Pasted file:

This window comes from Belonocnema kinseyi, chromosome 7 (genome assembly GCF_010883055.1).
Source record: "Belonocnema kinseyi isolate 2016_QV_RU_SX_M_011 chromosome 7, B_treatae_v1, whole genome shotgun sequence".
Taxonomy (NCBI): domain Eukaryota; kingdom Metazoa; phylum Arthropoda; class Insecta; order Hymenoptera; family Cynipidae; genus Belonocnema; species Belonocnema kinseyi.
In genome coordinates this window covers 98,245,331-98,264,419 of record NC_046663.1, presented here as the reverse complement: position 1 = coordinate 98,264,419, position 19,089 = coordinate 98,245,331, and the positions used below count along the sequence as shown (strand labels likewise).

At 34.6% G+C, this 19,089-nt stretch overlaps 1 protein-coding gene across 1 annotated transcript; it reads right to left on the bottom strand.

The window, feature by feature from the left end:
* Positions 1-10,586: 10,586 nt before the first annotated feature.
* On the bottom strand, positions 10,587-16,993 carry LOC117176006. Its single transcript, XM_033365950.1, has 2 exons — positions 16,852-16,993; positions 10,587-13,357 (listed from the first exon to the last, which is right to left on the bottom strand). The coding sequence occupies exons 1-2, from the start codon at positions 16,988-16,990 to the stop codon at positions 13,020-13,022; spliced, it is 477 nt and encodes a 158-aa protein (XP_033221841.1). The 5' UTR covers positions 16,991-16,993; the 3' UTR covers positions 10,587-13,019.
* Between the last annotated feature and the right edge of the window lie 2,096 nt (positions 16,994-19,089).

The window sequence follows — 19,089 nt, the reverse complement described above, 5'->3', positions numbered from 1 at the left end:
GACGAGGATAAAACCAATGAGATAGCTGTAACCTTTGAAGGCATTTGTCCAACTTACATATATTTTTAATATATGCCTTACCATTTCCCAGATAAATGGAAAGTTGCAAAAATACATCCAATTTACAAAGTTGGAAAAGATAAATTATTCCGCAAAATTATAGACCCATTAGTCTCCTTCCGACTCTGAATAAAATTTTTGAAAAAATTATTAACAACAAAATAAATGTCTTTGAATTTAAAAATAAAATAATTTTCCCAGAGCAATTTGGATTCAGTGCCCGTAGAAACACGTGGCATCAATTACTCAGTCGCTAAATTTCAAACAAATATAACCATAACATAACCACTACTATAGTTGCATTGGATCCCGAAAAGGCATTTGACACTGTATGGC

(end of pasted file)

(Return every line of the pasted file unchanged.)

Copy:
This window comes from Belonocnema kinseyi, chromosome 7 (genome assembly GCF_010883055.1).
Source record: "Belonocnema kinseyi isolate 2016_QV_RU_SX_M_011 chromosome 7, B_treatae_v1, whole genome shotgun sequence".
Taxonomy (NCBI): domain Eukaryota; kingdom Metazoa; phylum Arthropoda; class Insecta; order Hymenoptera; family Cynipidae; genus Belonocnema; species Belonocnema kinseyi.
In genome coordinates this window covers 98,245,331-98,264,419 of record NC_046663.1, presented here as the reverse complement: position 1 = coordinate 98,264,419, position 19,089 = coordinate 98,245,331, and the positions used below count along the sequence as shown (strand labels likewise).

At 34.6% G+C, this 19,089-nt stretch overlaps 1 protein-coding gene across 1 annotated transcript; it reads right to left on the bottom strand.

The window, feature by feature from the left end:
* Positions 1-10,586: 10,586 nt before the first annotated feature.
* On the bottom strand, positions 10,587-16,993 carry LOC117176006. Its single transcript, XM_033365950.1, has 2 exons — positions 16,852-16,993; positions 10,587-13,357 (listed from the first exon to the last, which is right to left on the bottom strand). The coding sequence occupies exons 1-2, from the start codon at positions 16,988-16,990 to the stop codon at positions 13,020-13,022; spliced, it is 477 nt and encodes a 158-aa protein (XP_033221841.1). The 5' UTR covers positions 16,991-16,993; the 3' UTR covers positions 10,587-13,019.
* Between the last annotated feature and the right edge of the window lie 2,096 nt (positions 16,994-19,089).

The window sequence follows — 19,089 nt, the reverse complement described above, 5'->3', positions numbered from 1 at the left end:
GACGAGGATAAAACCAATGAGATAGCTGTAACCTTTGAAGGCATTTGTCCAACTTACATATATTTTTAATATATGCCTTACCATTTCCCAGATAAATGGAAAGTTGCAAAAATACATCCAATTTACAAAGTTGGAAAAGATAAATTATTCCGCAAAATTATAGACCCATTAGTCTCCTTCCGACTCTGAATAAAATTTTTGAAAAAATTATTAACAACAAAATAAATGTCTTTGAATTTAAAAATAAAATAATTTTCCCAGAGCAATTTGGATTCAGTGCCCGTAGAAACACGTGGCATCAATTACTCAGTCGCTAAATTTCAAACAAATATAACCATAACATAACCACTACTATAGTTGCATTGGATCCCGAAAAGGCATTTGACACTGTATGGC